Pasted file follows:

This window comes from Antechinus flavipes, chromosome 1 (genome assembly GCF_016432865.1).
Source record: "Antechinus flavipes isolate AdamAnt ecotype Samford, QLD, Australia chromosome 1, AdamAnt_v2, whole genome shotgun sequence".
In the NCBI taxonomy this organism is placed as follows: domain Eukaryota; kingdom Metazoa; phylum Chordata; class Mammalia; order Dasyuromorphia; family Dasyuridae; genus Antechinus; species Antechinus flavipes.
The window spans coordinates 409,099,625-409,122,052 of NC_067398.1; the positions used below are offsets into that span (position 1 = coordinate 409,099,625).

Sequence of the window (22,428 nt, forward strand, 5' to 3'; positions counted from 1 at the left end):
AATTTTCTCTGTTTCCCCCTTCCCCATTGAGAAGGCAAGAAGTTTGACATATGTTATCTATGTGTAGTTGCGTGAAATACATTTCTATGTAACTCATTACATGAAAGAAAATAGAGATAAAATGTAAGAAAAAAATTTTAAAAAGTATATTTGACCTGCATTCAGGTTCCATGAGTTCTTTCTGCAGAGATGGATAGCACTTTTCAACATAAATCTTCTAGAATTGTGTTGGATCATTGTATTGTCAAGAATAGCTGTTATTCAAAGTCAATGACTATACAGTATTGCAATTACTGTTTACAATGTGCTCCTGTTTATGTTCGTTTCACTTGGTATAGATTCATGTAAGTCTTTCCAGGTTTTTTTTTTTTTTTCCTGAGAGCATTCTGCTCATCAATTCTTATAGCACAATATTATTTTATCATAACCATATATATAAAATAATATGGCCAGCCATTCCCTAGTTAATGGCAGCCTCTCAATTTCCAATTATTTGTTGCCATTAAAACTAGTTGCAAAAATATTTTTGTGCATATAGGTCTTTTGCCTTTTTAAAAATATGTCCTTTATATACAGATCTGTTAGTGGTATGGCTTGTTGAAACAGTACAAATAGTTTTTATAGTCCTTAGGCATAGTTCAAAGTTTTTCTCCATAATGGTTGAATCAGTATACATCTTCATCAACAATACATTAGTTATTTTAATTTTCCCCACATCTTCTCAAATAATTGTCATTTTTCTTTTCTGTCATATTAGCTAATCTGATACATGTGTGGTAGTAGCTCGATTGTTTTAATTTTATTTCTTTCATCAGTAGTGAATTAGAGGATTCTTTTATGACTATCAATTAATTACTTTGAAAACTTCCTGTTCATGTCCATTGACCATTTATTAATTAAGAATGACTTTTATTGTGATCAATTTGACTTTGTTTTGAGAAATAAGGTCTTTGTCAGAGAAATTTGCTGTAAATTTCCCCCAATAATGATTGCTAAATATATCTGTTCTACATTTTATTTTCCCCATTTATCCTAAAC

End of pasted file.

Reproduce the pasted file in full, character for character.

This window comes from Antechinus flavipes, chromosome 1 (genome assembly GCF_016432865.1).
Source record: "Antechinus flavipes isolate AdamAnt ecotype Samford, QLD, Australia chromosome 1, AdamAnt_v2, whole genome shotgun sequence".
In the NCBI taxonomy this organism is placed as follows: domain Eukaryota; kingdom Metazoa; phylum Chordata; class Mammalia; order Dasyuromorphia; family Dasyuridae; genus Antechinus; species Antechinus flavipes.
The window spans coordinates 409,099,625-409,122,052 of NC_067398.1; the positions used below are offsets into that span (position 1 = coordinate 409,099,625).

Sequence of the window (22,428 nt, forward strand, 5' to 3'; positions counted from 1 at the left end):
AATTTTCTCTGTTTCCCCCTTCCCCATTGAGAAGGCAAGAAGTTTGACATATGTTATCTATGTGTAGTTGCGTGAAATACATTTCTATGTAACTCATTACATGAAAGAAAATAGAGATAAAATGTAAGAAAAAAATTTTAAAAAGTATATTTGACCTGCATTCAGGTTCCATGAGTTCTTTCTGCAGAGATGGATAGCACTTTTCAACATAAATCTTCTAGAATTGTGTTGGATCATTGTATTGTCAAGAATAGCTGTTATTCAAAGTCAATGACTATACAGTATTGCAATTACTGTTTACAATGTGCTCCTGTTTATGTTCGTTTCACTTGGTATAGATTCATGTAAGTCTTTCCAGGTTTTTTTTTTTTTTTCCTGAGAGCATTCTGCTCATCAATTCTTATAGCACAATATTATTTTATCATAACCATATATATAAAATAATATGGCCAGCCATTCCCTAGTTAATGGCAGCCTCTCAATTTCCAATTATTTGTTGCCATTAAAACTAGTTGCAAAAATATTTTTGTGCATATAGGTCTTTTGCCTTTTTAAAAATATGTCCTTTATATACAGATCTGTTAGTGGTATGGCTTGTTGAAACAGTACAAATAGTTTTTATAGTCCTTAGGCATAGTTCAAAGTTTTTCTCCATAATGGTTGAATCAGTATACATCTTCATCAACAATACATTAGTTATTTTAATTTTCCCCACATCTTCTCAAATAATTGTCATTTTTCTTTTCTGTCATATTAGCTAATCTGATACATGTGTGGTAGTAGCTCGATTGTTTTAATTTTATTTCTTTCATCAGTAGTGAATTAGAGGATTCTTTTATGACTATCAATTAATTACTTTGAAAACTTCCTGTTCATGTCCATTGACCATTTATTAATTAAGAATGACTTTTATTGTGATCAATTTGACTTTGTTTTGAGAAATAAGGTCTTTGTCAGAGAAATTTGCTGTAAATTTCCCCCAATAATGATTGCTAAATATATCTGTTCTACATTTTATTTTCCCCATTTATCCTAAAC